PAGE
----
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the diagnostic technique in medicine of listening to the various internal sounds made by the body, usually with the aid of a stethoscope
Collins Discovery Encyclopedia, 1st edition © HarperCollins Publishers 2005
The following article is from The Great Soviet Encyclopedia (1979). It might be outdated or ideologically biased.



one of the basic methods of examining internal organs by listening to the sound phenomena produced in them. Listening to the heart was first introduced in the second century A.D. by the Greek physician Aretes. The French doctor R. Laënnec (1819) developed the modern method of auscultation by employing for this purpose a “medical tube,” or stethoscope. More frequently a phonen-doscope is used for auscultation. This instrument is a hollow capsule with a sound-transmitting diaphragm that is placed against the body of a patient; rubber tubes connect it to the doctor’s ears.

During auscultation of the lungs one listens for the respiratory noises and the different rales that are characteristic of particular diseases. From the variation of the cardiac tones and the occurrence of noises, the condition of cardiac activity and presence of heart diseases can be ascertained. Arteries may be listened to in order to determine changes in the blood pressure. The presence of peristalsis of the stomach or intestines can be established by auscultation of the abdomen, and in pregnancy the heartbeat of the fetus can be detected.

In veterinary science, auscultation is employed in the diagnosis of diseases of the cardiovascular, respiratory, and gastrointestinal systems of animals. In direct auscultation the investigator places his ear against a sheet or a towel covering the portion of an animal’s body being examined; indirect auscultation is carried out by means of a stethoscope or phonendoscope. Instrumental auscultation was first employed in veterinary science by the Hungarian scientist J. Marek in 1901. In the USSR the auscultation method was perfected by the veterinary scientists K. M. Gol’tsman, N. P. Rukhliadev, A. V. Sinev, A. R. Evgrafov, G. V. Domrachev, V. I. Zaitsev, P. S. Ionov, and I. G. Sharabrin.


Strazhesko, N. D. Izbrannye trudy, vol. 1. Kiev, 1955.
Gubergrits, A. Ia. Neposredstvennoe issledovanie bol’nogo. Izhevsk, 1956.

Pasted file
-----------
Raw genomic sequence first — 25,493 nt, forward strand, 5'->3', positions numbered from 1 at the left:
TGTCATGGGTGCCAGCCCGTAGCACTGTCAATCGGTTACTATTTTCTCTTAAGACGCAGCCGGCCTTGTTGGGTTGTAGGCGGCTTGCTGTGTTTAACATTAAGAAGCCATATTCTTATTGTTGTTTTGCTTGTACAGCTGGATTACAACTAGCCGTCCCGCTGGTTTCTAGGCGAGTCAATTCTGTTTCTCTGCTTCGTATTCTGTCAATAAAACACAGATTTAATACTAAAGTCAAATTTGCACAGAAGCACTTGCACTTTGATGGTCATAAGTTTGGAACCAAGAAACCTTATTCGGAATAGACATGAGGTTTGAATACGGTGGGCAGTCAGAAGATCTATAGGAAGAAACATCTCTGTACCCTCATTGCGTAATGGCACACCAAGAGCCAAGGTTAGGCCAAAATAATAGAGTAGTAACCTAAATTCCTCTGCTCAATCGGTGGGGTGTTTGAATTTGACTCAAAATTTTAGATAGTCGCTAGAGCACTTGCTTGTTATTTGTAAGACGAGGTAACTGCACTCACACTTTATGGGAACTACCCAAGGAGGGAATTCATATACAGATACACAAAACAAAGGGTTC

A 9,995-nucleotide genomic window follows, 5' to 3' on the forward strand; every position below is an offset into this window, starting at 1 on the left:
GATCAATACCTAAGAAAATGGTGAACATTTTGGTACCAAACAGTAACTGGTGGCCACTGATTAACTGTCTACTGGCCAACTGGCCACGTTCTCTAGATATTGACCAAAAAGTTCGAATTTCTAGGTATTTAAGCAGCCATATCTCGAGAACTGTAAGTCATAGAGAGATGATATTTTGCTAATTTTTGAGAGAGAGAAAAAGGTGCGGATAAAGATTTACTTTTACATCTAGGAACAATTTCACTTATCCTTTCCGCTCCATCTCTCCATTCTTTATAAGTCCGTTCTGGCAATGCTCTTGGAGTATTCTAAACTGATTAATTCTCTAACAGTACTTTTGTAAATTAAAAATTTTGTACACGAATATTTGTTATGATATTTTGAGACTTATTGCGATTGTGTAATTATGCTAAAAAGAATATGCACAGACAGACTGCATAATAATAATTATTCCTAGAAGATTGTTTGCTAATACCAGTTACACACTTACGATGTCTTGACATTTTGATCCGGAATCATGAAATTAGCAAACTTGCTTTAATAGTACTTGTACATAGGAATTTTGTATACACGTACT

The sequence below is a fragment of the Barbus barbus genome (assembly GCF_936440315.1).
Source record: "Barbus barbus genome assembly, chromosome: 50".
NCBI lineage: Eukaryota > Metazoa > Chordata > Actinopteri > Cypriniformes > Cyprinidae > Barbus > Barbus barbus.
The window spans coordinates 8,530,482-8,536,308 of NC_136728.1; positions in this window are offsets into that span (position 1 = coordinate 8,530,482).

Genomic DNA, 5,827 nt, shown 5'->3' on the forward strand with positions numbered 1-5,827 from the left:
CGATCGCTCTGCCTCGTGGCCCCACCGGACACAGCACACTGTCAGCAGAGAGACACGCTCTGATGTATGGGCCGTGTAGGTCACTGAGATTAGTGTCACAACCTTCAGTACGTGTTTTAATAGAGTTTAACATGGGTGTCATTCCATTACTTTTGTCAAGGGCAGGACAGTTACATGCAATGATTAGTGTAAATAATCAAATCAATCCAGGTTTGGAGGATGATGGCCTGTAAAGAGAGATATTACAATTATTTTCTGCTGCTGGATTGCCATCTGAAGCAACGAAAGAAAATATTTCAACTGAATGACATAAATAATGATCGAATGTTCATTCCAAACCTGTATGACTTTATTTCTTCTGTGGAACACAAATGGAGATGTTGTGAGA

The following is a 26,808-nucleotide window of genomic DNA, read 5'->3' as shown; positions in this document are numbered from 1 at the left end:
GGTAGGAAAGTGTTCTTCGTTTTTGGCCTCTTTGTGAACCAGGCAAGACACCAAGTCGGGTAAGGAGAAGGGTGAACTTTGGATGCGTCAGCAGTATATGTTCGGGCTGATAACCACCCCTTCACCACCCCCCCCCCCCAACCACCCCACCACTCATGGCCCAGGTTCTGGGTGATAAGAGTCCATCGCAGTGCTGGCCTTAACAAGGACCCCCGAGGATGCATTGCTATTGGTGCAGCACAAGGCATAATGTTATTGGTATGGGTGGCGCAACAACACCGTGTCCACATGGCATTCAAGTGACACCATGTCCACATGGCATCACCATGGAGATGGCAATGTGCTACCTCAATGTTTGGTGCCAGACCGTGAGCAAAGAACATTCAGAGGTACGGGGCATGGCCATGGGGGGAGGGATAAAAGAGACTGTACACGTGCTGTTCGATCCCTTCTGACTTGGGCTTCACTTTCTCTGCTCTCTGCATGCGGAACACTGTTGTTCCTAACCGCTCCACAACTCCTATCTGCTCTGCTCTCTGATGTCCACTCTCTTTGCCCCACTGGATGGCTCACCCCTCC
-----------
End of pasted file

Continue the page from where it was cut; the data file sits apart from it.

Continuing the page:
Klinicheskaia diagnostika vnutrennikh boleznei domashnikh zhivot-nykh. Moscow, 1958.
Sudakov, N. A. “Auskultatsiia.” In Veterinarnaia entsiklopediia, vol. 1. Moscow, 1968.
The Great Soviet Encyclopedia, 3rd Edition (1970-1979). © 2010 The Gale Group, Inc. All rights reserved.


The act of listening to sounds from internal organs, especially the heart and lungs, to aid in diagnosing their physical state.
McGraw-Hill Dictionary of Scientific & Technical Terms, 6E, Copyright © 2003 by The McGraw-Hill Companies, Inc.
References in periodicals archive ?
Analysis of the EOC and EOY Medicine OSCE scores of 77 students revealed that except for the station of cardiac auscultation, mean scores significantly decreased in most of EOY OSCE stations (Table-3).
The independent learner materials included the Essential Cardiac Auscultation CD-ROM, introductory PowerPoint slide set, and the learner manual.
The neck was supple with no carotid bruits and cardiac auscultation revealed 2/6 ejection systolic murmur in the left sternal border.
In the word known manuals 8 (4), 11 (3), 20 (5), 23 diseases with heart murmurs (Learning Cardiac Auscultation CD-ROM Software) (6).
Comparison of the results by traditional and proposed innovative methods of cardiac auscultation training is a fundamental methodological tool of this research.
Determining the alterations in cardiac auscultation, especially the presence of murmurs, is the most common reason that patients resort to cardiologists.
Cardiac auscultation is one of the most useful investigative tools that the physician can use at the bedside to detect alterations in cardiovascular anatomy and physiology.
However, it is not known if silent PDA, which is not detectable by cardiac auscultation but can be recognized only by colored-flow echocardiography, increases the risk of IE or not (4).
At admission, the clinical examination was normal, heart rate was 80 beats/min, blood pressure 120/60 mmHg, and a physiological S3 sound on cardiac auscultation was present.